How You Know When You Need To Take A Break

Monday, July 8th, 2013

You’ve felt it before…  You’re not tired but you have no energy.  You wonder why don’t have any motivation to write, make phone calls, submit yourself, go to acting class, you name it.  You feel guilty that you aren’t “getting anything done” but you don’t know how to get out of your funk and back into action.

You’re burned out, pure and simple.  You need a break, but you’re having a hard time admitting it.  Maybe you don’t even know how to take a break.  Or what kind of break you need.

In our 24/7/365 culture workaholism is not just the norm, it’s demanded, even celebrated.  People want to know why they didn’t hear back from us right away.  We feel bad when we’ve not responded immediately, when we unplug for even a few hours. We feel like we are really accomplishing things when we work through lunch or dinner.  We feel bad when we take a day off, like we need some kind of permission.

Well, I’m here to give you permission.  I’m here to tell you to take a day off, a week off, a month off if you need it.  I’m here to liberate you from all the guilt.  I’m here to empower you to take the breaks you need to restore balance to your life.  These breaks will in turn give you creative and emotional juice to make great art and create breakthroughs in your career.


How To Work a Film Festival

Tuesday, June 11th, 2013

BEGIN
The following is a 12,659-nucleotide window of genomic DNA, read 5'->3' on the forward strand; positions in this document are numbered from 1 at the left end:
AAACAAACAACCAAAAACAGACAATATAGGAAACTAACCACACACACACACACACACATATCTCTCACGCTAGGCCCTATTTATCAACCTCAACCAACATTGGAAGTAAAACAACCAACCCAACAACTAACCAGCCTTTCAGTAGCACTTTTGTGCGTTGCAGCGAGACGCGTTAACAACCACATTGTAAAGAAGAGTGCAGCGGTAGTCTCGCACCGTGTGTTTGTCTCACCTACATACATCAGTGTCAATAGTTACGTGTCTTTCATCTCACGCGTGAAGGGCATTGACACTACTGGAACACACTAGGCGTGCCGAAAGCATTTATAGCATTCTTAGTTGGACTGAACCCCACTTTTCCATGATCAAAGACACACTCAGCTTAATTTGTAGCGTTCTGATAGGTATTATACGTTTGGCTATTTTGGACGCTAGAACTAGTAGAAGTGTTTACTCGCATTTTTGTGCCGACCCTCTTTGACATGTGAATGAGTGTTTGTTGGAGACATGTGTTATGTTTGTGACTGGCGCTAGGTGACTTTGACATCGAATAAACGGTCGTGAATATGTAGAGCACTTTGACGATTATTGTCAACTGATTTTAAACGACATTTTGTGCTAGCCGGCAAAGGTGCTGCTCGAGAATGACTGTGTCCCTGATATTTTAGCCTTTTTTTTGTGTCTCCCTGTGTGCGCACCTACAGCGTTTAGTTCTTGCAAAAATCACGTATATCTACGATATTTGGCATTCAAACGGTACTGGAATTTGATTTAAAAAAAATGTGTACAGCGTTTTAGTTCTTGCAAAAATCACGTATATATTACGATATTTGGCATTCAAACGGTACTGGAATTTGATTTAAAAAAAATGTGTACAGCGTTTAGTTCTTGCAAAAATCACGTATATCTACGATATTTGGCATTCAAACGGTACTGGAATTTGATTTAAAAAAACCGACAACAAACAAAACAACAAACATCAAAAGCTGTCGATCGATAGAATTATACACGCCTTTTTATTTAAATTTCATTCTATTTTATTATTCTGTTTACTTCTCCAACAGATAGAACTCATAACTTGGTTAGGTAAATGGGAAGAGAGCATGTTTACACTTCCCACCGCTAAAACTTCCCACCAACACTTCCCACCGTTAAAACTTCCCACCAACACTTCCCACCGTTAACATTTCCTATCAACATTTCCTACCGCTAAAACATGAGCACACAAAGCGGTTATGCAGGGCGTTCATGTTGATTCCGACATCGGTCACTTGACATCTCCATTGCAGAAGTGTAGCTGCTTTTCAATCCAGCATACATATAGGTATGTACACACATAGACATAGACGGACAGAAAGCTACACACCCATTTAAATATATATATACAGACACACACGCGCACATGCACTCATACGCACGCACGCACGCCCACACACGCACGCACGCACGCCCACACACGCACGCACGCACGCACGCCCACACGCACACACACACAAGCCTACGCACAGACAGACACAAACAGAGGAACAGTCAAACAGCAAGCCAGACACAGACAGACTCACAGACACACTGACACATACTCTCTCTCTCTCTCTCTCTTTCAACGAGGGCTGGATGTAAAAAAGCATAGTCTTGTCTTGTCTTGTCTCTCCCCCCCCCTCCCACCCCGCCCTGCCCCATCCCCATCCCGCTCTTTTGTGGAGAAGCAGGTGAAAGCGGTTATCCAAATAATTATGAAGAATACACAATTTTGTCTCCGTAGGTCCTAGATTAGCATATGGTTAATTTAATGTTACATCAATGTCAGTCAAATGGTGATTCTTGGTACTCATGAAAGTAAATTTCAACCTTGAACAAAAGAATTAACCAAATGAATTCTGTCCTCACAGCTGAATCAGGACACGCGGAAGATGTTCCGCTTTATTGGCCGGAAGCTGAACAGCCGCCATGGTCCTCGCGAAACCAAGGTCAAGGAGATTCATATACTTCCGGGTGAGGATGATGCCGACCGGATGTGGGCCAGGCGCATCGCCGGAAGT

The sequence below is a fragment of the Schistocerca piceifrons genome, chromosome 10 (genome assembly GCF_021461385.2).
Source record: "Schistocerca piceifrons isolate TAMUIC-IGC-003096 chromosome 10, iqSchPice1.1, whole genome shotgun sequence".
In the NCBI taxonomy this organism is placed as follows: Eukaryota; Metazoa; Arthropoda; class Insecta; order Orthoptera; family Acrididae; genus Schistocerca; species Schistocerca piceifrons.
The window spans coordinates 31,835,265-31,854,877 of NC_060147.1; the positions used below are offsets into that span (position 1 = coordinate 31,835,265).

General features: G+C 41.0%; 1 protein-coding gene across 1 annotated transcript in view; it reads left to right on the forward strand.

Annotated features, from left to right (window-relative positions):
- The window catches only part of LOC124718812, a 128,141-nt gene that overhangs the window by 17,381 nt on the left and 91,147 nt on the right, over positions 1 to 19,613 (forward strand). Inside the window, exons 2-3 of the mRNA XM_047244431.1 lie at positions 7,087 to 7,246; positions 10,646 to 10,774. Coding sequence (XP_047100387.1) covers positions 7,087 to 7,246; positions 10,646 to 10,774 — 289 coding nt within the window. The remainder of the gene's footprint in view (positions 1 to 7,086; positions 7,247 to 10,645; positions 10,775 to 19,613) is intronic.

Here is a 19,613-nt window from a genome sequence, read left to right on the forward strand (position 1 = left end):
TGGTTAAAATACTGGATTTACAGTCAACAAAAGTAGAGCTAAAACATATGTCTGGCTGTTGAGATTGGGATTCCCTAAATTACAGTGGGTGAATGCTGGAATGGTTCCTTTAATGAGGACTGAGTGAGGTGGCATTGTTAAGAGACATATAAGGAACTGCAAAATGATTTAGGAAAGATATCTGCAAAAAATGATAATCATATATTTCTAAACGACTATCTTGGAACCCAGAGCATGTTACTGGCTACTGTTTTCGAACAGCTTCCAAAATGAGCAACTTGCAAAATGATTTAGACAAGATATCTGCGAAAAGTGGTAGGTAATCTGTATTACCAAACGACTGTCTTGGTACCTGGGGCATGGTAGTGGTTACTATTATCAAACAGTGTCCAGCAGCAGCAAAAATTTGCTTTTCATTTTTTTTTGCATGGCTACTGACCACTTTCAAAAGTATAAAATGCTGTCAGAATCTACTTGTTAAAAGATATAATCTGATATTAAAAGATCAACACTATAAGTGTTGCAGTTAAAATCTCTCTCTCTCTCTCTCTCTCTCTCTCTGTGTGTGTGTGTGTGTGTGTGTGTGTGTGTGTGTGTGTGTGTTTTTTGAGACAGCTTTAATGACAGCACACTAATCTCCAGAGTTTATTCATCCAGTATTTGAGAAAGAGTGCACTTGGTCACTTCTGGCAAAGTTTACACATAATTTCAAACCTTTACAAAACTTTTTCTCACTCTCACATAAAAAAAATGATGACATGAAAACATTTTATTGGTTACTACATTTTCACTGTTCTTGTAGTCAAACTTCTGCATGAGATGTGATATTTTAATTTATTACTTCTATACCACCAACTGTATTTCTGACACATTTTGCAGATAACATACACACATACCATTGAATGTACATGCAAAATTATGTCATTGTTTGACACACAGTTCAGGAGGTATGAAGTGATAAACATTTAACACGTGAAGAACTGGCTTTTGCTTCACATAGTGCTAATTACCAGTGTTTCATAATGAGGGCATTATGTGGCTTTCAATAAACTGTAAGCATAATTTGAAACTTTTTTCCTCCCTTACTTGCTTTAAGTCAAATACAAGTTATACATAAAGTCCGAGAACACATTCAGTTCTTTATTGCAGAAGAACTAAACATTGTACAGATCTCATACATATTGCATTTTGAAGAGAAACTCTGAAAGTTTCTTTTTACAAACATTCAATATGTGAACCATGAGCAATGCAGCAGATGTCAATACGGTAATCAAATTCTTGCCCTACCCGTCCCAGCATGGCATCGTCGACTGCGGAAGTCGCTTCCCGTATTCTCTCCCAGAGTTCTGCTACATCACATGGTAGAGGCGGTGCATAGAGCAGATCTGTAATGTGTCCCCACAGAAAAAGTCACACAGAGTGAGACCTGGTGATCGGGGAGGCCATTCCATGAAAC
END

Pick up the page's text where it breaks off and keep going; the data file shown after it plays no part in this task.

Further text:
This time of year is always great for me.  It’s the time of year when I celebrate both my birthday and my anniversary.  I met my husband at the LA Film Festival back when it was the LA Independent Film Festival and I worked there.  Meeting him commenced one of the very best parts of my life and has made for an enduring love of film festivals.

I also find film festivals to be inspiring and a great networking opportunity.  But, there’s a way to “do” them and not “do” them, I’ve found.  These tips and strategies are learned from the two seasons I spent working at the LA Independent Film Festival, and from attending countless film festivals as a filmmaker showing a film and as a film-lover enjoying the films and networking.

Here are my 10 tips for making the most of a film festival…

1)      Go.  Really go.  Buy a pass and get yourself to the festival as much as possible.  Get the pass that gives you both tickets to 5-15 films and access to the filmmaker lounge or networking lounge or whatever they call it.  “It” being the limited access location where you can hang out between films and where you’ll find filmmakers and other likeminded people.

2)      Select your films with an eye to the people you want to meet, but different films will generate different types of attendance.

There are generally 3 different categories of films.  By “categories” I don’t mean genres, I mean where the films are in the life of their releases.  For networking purposes, you need to know the types of films.  They are premieres, competition, and everything else.